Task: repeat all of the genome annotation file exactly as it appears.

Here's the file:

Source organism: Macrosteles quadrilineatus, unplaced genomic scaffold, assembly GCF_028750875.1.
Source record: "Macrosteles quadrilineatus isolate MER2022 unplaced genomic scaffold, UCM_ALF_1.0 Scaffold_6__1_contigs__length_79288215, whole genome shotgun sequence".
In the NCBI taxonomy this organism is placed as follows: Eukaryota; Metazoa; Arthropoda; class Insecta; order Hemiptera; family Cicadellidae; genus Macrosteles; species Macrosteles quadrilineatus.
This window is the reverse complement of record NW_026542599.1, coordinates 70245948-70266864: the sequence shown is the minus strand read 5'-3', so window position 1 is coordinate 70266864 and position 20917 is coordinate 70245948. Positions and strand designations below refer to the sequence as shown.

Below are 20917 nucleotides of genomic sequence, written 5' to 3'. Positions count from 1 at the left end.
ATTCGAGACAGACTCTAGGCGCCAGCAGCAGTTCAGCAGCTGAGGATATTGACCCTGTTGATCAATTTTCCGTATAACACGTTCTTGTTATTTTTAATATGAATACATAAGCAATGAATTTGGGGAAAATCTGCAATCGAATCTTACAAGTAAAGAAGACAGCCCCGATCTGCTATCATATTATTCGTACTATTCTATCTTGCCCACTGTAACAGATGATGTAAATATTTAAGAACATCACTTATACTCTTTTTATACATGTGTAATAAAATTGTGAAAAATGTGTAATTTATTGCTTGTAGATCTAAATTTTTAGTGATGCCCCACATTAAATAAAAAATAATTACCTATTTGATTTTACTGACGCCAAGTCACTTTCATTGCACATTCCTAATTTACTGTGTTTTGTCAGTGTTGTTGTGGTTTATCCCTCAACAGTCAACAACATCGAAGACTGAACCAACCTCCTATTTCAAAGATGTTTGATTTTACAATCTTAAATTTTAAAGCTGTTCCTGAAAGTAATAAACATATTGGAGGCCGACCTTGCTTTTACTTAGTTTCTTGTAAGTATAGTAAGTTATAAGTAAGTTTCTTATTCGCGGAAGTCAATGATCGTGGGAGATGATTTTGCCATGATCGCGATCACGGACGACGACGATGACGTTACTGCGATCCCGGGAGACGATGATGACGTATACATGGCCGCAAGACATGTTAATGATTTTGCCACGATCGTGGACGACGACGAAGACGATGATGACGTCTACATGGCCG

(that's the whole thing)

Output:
Source organism: Macrosteles quadrilineatus, unplaced genomic scaffold, assembly GCF_028750875.1.
Source record: "Macrosteles quadrilineatus isolate MER2022 unplaced genomic scaffold, UCM_ALF_1.0 Scaffold_6__1_contigs__length_79288215, whole genome shotgun sequence".
In the NCBI taxonomy this organism is placed as follows: Eukaryota; Metazoa; Arthropoda; class Insecta; order Hemiptera; family Cicadellidae; genus Macrosteles; species Macrosteles quadrilineatus.
This window is the reverse complement of record NW_026542599.1, coordinates 70245948-70266864: the sequence shown is the minus strand read 5'-3', so window position 1 is coordinate 70266864 and position 20917 is coordinate 70245948. Positions and strand designations below refer to the sequence as shown.

Below are 20917 nucleotides of genomic sequence, written 5' to 3'. Positions count from 1 at the left end.
ATTCGAGACAGACTCTAGGCGCCAGCAGCAGTTCAGCAGCTGAGGATATTGACCCTGTTGATCAATTTTCCGTATAACACGTTCTTGTTATTTTTAATATGAATACATAAGCAATGAATTTGGGGAAAATCTGCAATCGAATCTTACAAGTAAAGAAGACAGCCCCGATCTGCTATCATATTATTCGTACTATTCTATCTTGCCCACTGTAACAGATGATGTAAATATTTAAGAACATCACTTATACTCTTTTTATACATGTGTAATAAAATTGTGAAAAATGTGTAATTTATTGCTTGTAGATCTAAATTTTTAGTGATGCCCCACATTAAATAAAAAATAATTACCTATTTGATTTTACTGACGCCAAGTCACTTTCATTGCACATTCCTAATTTACTGTGTTTTGTCAGTGTTGTTGTGGTTTATCCCTCAACAGTCAACAACATCGAAGACTGAACCAACCTCCTATTTCAAAGATGTTTGATTTTACAATCTTAAATTTTAAAGCTGTTCCTGAAAGTAATAAACATATTGGAGGCCGACCTTGCTTTTACTTAGTTTCTTGTAAGTATAGTAAGTTATAAGTAAGTTTCTTATTCGCGGAAGTCAATGATCGTGGGAGATGATTTTGCCATGATCGCGATCACGGACGACGACGATGACGTTACTGCGATCCCGGGAGACGATGATGACGTATACATGGCCGCAAGACATGTTAATGATTTTGCCACGATCGTGGACGACGACGAAGACGATGATGACGTCTACATGGCCG